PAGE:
“You watch, he’ll get it back to where (former KU head coach Mark) Mangino had it and competing and doing all those things. It won’t take him long,” Kill predicted.

The Jayhawks’ Nov. 13 overtime win at Texas made an impression on Kill, as it did many in the college football world.

“You score that many points against Texas, you beat Texas at their place,” the Frogs’ coach said, “you’re doing something right. He’s brought a new mentality to that program and to that team.”

Kill, a former head coach at Minnesota and Northern Illinois, said it usually takes three to four years to rebuild a program, but he thinks Leipold has the Jayhawks “on a faster track” than he even imagined.

“I can tell you from taking over programs and what they’re doing, they’re doing exactly what they need to do. I think you’ll see a team that’s going to be on the rise for the next several years,” Kill forecasted.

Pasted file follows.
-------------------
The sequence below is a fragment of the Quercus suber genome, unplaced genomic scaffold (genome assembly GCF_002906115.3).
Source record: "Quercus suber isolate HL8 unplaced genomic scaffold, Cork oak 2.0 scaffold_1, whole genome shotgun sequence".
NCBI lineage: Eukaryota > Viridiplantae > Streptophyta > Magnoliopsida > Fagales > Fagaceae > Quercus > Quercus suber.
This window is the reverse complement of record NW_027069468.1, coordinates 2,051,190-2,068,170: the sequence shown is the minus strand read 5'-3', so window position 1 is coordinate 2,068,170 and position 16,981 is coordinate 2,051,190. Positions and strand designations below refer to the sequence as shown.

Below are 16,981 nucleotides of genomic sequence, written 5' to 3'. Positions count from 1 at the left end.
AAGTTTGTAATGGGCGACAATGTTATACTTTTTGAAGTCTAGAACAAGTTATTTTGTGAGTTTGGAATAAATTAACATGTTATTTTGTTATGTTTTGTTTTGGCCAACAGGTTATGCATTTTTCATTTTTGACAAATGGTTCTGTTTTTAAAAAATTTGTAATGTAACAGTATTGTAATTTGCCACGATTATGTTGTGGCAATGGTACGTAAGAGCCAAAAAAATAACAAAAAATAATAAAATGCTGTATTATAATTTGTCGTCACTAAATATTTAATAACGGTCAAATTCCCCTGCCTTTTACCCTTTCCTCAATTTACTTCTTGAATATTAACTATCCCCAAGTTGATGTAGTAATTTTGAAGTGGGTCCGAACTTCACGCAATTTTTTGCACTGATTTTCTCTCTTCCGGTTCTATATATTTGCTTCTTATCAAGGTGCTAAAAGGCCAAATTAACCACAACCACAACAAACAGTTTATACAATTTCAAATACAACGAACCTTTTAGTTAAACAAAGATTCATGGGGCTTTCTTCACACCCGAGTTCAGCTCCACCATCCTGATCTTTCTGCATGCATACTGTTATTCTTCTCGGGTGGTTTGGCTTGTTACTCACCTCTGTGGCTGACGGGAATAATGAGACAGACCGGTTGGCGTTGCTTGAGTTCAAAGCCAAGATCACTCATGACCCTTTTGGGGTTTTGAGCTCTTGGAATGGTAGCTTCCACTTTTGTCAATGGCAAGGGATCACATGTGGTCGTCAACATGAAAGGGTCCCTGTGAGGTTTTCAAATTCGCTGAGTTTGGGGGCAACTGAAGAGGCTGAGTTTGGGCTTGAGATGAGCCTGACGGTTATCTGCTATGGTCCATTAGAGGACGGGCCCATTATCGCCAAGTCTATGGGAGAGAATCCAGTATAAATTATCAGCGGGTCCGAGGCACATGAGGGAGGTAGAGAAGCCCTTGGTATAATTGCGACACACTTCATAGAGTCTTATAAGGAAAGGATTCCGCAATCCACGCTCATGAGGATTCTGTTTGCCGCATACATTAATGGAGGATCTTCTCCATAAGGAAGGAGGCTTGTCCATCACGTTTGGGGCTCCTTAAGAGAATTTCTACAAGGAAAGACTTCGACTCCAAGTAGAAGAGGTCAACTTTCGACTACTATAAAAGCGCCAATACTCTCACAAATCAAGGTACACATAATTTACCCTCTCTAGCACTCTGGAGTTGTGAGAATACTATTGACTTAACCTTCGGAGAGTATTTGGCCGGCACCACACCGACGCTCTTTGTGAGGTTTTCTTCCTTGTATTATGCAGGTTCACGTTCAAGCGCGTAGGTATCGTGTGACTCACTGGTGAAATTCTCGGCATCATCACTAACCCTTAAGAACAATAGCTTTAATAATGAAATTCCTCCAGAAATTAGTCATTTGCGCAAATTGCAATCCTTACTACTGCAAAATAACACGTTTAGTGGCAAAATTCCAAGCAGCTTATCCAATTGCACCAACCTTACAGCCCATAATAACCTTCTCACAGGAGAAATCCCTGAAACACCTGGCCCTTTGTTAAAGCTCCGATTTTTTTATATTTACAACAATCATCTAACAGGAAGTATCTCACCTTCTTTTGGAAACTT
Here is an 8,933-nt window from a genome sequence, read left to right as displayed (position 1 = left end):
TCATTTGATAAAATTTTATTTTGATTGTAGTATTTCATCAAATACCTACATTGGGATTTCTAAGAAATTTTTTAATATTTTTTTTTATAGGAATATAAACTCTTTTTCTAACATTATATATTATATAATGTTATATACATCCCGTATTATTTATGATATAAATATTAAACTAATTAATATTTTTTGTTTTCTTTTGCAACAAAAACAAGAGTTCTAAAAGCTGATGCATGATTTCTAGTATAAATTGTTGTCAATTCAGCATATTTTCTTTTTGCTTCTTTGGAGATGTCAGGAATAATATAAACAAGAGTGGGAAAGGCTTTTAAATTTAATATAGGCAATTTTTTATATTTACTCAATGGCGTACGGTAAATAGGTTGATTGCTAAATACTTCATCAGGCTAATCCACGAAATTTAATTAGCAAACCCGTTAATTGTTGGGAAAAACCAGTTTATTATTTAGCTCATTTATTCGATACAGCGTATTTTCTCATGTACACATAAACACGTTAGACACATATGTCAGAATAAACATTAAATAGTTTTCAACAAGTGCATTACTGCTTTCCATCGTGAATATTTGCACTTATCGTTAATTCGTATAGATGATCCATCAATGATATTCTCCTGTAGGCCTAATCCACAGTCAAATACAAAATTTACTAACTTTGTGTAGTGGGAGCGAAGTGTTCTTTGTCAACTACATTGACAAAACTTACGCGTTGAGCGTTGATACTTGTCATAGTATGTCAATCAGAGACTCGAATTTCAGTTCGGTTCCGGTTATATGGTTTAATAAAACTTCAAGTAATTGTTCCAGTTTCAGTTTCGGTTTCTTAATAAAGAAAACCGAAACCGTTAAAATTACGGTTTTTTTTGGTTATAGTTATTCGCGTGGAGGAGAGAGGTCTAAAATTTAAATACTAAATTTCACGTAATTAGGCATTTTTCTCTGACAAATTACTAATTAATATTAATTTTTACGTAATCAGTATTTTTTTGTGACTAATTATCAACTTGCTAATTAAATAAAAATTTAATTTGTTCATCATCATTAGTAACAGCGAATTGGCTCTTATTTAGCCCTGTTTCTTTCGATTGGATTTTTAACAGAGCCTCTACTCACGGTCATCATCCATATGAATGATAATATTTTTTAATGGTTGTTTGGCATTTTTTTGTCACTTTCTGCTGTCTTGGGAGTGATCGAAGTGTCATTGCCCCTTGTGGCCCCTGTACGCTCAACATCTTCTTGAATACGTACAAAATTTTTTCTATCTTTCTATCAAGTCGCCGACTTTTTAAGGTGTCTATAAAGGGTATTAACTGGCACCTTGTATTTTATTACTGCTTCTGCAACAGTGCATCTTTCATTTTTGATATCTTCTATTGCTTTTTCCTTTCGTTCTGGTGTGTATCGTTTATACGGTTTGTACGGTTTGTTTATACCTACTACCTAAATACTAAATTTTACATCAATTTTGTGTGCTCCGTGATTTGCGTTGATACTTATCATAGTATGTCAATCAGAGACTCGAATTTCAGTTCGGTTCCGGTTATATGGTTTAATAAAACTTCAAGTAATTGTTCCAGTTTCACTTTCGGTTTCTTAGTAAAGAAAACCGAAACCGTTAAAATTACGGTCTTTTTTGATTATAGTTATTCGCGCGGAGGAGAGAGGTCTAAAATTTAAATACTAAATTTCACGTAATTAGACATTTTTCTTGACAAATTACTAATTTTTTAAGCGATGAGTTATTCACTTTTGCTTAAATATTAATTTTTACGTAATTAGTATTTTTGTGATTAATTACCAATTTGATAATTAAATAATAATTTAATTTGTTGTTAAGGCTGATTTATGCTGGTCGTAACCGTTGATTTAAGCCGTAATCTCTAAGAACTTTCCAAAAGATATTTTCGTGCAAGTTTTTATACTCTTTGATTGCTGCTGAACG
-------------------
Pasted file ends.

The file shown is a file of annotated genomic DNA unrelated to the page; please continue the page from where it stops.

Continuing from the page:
Born in Cheney, Kill is a Kansas native and graduated from Southwestern College, in Winfield. Formerly the special assistant to Gary Patterson, Kill was selected to lead TCU the rest of the season when the program parted ways with Patterson, its longtime head coach.

Reports have indicated that SMU head coach Sonny Dykes is a frontrunner to become the next coach at TCU.

Academic honorees

The Big 12 announced this week the football players who made it onto this year’s Academic All-Big 12 team, and 25 Jayhawks were on the first team.

The group was led by junior cornerback Kwinton Lassiter, who was one of just 11 players in the conference nominated with a 4.0 GPA.

The KU representatives on the first team were: Tabor Allen, Jelani Arnold, Nate Betts, Jacob Borcila, Earl Bostick, Krishawn Brown, Sam Burt, Casey, Nick Channel, Mac Copeland, Daniels, Ra’Mello Dotson, Dylan Downing, Fairchild, Miles Fallin, Luke Grimm, Colin Grunhard, Jamahl Horne, Kwinton Lassiter, Adagio Lopeti, Ben Miles, Kyler Pearson, Spencer Roe, Jackson Satterwhite and Reis Vernon.

KU’s four second-team all-academic honorees were: Gilbertson, Luke Hosford, Steven McBride and Caleb Taylor.

First team members have maintained a GPA of 3.2 or better, and second team members have a GPA between 3.0 and 3.19.